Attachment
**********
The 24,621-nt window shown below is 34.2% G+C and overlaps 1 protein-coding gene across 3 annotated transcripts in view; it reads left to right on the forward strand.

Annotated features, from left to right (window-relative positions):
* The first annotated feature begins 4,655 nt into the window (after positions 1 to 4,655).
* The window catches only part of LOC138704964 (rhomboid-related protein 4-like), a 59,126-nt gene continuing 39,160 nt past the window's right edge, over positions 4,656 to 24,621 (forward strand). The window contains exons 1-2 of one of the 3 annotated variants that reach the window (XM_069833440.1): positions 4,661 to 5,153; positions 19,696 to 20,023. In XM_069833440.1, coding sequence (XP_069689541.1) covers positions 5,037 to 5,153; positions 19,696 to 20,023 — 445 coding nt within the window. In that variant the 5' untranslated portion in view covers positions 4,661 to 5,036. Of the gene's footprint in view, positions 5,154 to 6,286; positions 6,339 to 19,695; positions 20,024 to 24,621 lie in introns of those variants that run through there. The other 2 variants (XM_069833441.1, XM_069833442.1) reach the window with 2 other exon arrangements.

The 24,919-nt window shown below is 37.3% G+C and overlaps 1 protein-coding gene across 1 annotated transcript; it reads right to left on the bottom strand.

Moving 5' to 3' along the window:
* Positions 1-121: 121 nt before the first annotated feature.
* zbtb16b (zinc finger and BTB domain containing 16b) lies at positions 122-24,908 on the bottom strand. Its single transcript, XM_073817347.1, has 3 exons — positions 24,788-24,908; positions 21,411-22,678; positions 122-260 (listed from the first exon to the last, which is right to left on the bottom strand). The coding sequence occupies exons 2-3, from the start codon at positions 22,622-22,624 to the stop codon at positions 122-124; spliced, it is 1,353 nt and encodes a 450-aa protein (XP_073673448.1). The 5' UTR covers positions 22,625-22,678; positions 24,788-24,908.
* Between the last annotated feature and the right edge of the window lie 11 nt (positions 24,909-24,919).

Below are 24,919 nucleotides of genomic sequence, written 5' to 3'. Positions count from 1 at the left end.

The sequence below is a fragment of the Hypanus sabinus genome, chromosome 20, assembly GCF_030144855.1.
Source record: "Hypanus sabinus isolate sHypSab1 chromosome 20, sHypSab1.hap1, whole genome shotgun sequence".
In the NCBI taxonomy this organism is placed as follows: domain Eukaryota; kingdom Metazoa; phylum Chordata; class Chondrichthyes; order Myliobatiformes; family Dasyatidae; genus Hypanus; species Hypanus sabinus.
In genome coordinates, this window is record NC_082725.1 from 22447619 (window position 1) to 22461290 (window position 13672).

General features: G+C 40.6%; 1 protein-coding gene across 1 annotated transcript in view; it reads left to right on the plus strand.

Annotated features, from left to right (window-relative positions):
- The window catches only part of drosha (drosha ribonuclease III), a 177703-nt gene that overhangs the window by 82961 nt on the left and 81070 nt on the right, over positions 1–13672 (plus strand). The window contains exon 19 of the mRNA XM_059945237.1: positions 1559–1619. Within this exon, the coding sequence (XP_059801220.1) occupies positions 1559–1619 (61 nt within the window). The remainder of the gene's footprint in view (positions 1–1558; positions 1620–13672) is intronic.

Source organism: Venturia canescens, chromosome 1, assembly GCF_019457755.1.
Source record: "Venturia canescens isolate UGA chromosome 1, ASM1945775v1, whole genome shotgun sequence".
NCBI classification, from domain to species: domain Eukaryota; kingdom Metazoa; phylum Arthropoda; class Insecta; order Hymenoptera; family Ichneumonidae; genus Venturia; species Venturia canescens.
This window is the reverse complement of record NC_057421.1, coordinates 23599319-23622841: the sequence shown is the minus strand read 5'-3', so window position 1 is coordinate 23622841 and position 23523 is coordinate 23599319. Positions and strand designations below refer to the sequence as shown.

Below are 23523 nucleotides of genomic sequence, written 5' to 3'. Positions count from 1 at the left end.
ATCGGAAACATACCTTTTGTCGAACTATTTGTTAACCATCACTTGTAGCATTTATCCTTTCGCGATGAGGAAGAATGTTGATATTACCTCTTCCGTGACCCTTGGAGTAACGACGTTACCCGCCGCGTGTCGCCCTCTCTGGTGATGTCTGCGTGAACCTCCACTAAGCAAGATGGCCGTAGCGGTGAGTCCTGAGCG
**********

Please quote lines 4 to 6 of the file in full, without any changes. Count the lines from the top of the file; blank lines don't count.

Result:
* The window catches only part of LOC138704964 (rhomboid-related protein 4-like), a 59,126-nt gene continuing 39,160 nt past the window's right edge, over positions 4,656 to 24,621 (forward strand). The window contains exons 1-2 of one of the 3 annotated variants that reach the window (XM_069833440.1): positions 4,661 to 5,153; positions 19,696 to 20,023. In XM_069833440.1, coding sequence (XP_069689541.1) covers positions 5,037 to 5,153; positions 19,696 to 20,023 — 445 coding nt within the window. In that variant the 5' untranslated portion in view covers positions 4,661 to 5,036. Of the gene's footprint in view, positions 5,154 to 6,286; positions 6,339 to 19,695; positions 20,024 to 24,621 lie in introns of those variants that run through there. The other 2 variants (XM_069833441.1, XM_069833442.1) reach the window with 2 other exon arrangements.

The 24,919-nt window shown below is 37.3% G+C and overlaps 1 protein-coding gene across 1 annotated transcript; it reads right to left on the bottom strand.

Moving 5' to 3' along the window: